William Pickton: The Pig Farmer
Robert William Pickton is a pig farmer from the city of Port Coquitlam, British Columbia, Canada who has been charged with the first degree murders of twenty-six women, and is implicated, as of January 28, 2004, in the murders of up to five more, many of them prostitutes from the Downtown Eastside district of the city of Vancouver. The government has indicated it plans to bring at least seven more murder charges against him in the coming year, and new DNA evidence continues to be unearthed at his farm. Pickton was first arrested in February 2002, but claims he is innocent. Pickton first came to the attention of police in 1997 when he was charged with attempted murder. The charges were subsequently dropped. Later, police would search the farm, but find nothing.
The first of his victims to go missing was Rebecca Guno who was a prostitute in Vancuver’s downtown eastside. She went missing in June of 1983. She was the first of 61 women who would be added to a list of missing women from the area. It would take 19 years before charges were filed in any of the missing women cases.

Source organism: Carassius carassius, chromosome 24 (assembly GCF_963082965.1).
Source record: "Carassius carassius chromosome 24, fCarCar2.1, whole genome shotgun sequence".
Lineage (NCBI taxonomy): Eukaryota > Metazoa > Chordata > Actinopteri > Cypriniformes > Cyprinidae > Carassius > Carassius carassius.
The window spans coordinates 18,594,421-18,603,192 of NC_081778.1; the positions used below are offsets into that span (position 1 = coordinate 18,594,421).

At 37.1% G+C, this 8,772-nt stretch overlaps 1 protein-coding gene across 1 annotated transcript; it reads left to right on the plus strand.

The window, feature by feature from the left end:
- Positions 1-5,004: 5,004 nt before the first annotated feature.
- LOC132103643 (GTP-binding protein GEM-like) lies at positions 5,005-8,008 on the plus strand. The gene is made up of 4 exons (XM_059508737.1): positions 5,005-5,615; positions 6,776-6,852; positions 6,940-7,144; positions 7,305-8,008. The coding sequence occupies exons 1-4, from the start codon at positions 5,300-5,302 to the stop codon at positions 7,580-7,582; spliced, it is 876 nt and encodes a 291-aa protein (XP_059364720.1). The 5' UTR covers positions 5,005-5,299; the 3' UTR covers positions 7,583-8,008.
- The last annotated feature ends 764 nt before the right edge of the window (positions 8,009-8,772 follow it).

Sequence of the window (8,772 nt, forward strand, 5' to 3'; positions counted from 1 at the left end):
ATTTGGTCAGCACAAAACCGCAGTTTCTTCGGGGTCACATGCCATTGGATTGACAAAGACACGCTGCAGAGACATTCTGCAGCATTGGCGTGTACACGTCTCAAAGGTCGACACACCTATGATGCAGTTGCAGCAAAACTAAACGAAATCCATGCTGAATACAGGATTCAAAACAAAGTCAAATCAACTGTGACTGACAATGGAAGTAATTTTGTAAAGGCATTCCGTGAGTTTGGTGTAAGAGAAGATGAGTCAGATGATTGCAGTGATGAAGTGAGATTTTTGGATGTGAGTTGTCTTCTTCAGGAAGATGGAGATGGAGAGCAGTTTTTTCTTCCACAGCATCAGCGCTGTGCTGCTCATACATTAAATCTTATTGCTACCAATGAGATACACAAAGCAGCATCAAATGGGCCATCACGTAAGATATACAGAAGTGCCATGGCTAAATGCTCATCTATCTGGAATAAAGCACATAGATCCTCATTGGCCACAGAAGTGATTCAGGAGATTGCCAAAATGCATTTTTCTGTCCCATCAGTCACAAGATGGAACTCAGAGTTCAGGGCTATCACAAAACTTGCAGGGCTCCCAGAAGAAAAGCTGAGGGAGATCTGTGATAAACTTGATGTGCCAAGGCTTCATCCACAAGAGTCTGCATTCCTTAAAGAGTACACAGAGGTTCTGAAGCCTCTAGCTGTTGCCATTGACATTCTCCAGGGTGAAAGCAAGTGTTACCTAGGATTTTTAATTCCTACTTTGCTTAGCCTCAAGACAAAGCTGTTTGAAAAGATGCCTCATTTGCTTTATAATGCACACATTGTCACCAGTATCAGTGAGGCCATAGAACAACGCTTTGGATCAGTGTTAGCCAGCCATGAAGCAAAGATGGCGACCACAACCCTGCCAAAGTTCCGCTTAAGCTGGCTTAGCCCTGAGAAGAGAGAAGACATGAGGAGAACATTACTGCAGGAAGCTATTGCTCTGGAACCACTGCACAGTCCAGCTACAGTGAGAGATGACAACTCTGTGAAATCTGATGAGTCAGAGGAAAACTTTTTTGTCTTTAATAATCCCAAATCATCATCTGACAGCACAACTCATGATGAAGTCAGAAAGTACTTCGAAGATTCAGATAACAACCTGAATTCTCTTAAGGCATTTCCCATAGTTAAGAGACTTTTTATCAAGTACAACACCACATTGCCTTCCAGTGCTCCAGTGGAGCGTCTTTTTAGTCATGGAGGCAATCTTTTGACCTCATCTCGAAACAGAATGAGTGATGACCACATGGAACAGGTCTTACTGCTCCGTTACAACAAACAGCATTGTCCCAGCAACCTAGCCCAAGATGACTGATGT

In February of 2002, police again searched the farm, this time uncovering DNA evidence matching that of a missing woman. Pickton was arrested on February 22, charged with two counts of first-degree murder. Three months later, three more charges were added, and shortly after that a sixth and seventh. In October, four more charges were added, bringing the total to fifteen, and again in May 2005, twelve more charges were added, bringing the total to 27. Subsequently, one charge was rejected by the judge because it failed to meet the minimal requirements set out in the Criminal Code.
Excavations have stopped, but were ongoing for two years. Currently the property is fenced off, and at some point may be developed. In the meantime, all the buildings were demolished. Forensic analysis is very difficult because the bodies of the alleged victims may have been left to decompose or allowed to be eaten by insects and pigs on the farm. During the early days of the excavations forensic anthropologists brought in large construction machinery, conveyor belts, and soil sifters to find traces of remains. On March 10, 2004, it was revealed that human flesh may have been ground up and mixed with pork from the farm. This pork was never distributed commercially, but was handed out to friends and visitors of the farm.
Can you imagine hearing this story and knowing you accepted meat from the farm? I don’t think I’d eat meat for years after that, especially things like hotdogs and pig related items. Just thinking about it makes me sick.